GIP affects hepatic fat and brown adipose tissue thermogenesis, but not white adipose tissue transcriptome in T1D

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AIMS/HYPOTHESIS: Glucose-dependent insulinotropic polypeptide (GIP) has been proposed to exert insulin-independent effects on lipid and bone metabolism. We investigated the effect of a 6-day s.c. GIP infusion on circulating lipids, white adipose tissue (WAT), brown adipose tissue (BAT), hepatic fat content, inflammatory markers, respiratory exchange ratio (RER), and bone homeostasis in patients with type 1 diabetes.

METHODS: In a randomized, placebo-controlled, double-blind, crossover study, 20 men with type 1 diabetes underwent a 6-day continuous s.c. infusion with GIP (6 pmol/kg/min) and placebo (saline), with an interposed 7-day washout period.

RESULTS: During GIP infusion, participants (26 ± 8 years [mean ± SD]; BMI 23.8 ± 1.8 kg/m2; HbA1c 51 ± 10 mmol/mol [6.8 ± 3.1%]) experienced transiently increased circulating concentrations of NEFA (p = 0.0005), decreased RER (p = 0.009), indication of increased fatty acid β-oxidation, and decreased levels of the bone resorption marker C-terminal telopeptide (p = 0.000072) compared to placebo. After six days of GIP infusion, hepatic fat content was increased by 12.6% (p = 0.007) and supraclavicular skin temperature, a surrogate indicator of BAT activity, was increased by 0.29°C (p < 0.000001) compared to placebo. WAT transcriptomic profile as well as circulating lipid species, proteome, markers of inflammation, and bone homeostasis were unaffected.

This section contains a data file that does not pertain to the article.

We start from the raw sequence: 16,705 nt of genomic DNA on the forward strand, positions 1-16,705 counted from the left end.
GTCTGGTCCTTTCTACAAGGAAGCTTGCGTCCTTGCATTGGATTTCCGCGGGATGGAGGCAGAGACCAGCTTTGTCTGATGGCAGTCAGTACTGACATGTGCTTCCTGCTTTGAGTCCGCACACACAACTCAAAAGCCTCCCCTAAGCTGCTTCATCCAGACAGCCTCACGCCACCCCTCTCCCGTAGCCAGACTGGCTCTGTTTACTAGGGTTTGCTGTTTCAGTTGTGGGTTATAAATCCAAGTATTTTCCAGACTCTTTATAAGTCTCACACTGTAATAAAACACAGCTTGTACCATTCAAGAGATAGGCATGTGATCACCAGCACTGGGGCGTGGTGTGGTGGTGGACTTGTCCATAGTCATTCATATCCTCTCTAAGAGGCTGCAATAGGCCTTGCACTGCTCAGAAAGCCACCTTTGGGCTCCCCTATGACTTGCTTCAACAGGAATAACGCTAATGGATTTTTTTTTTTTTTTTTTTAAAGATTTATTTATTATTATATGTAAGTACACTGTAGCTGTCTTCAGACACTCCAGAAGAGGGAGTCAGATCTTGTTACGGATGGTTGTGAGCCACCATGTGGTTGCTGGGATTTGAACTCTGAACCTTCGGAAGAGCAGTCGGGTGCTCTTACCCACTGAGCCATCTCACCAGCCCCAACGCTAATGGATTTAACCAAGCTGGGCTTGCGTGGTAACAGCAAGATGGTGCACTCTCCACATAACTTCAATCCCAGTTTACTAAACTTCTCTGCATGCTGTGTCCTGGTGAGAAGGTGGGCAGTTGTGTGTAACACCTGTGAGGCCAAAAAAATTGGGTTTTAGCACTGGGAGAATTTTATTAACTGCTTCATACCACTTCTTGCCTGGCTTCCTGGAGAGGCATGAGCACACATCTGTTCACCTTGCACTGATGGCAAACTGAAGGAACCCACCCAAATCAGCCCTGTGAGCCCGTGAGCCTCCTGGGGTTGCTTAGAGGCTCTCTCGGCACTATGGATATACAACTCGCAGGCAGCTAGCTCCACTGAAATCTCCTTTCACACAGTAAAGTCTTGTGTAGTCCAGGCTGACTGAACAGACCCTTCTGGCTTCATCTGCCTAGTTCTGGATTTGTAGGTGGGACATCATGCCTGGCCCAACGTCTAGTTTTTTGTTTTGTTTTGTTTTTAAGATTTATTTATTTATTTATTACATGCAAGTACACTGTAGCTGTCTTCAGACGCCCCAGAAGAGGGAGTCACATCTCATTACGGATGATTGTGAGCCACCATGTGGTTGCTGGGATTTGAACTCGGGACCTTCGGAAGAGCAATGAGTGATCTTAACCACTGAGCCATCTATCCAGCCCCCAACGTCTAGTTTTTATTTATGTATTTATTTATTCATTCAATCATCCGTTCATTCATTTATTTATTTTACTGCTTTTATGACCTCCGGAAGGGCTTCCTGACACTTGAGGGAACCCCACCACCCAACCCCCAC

CONCLUSIONS/INTERPRETATION: Six days s.c. GIP infusion in men with type 1 diabetes transiently decreased bone resorption and increased NEFA and β-oxidation. Further, hepatic fat content, and supraclavicular skin temperature were increased without affecting WAT transcriptomics, the circulating proteome, lipids, or inflammatory markers.

Original languageEnglish
JournalJournal of Clinical Endocrinology and Metabolism
Issue number12
Pages (from-to)3261–3274
Publication statusPublished - 2022

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© The Author(s) 2022. Published by Oxford University Press on behalf of the Endocrine Society. All rights reserved. For permissions, please e-mail:

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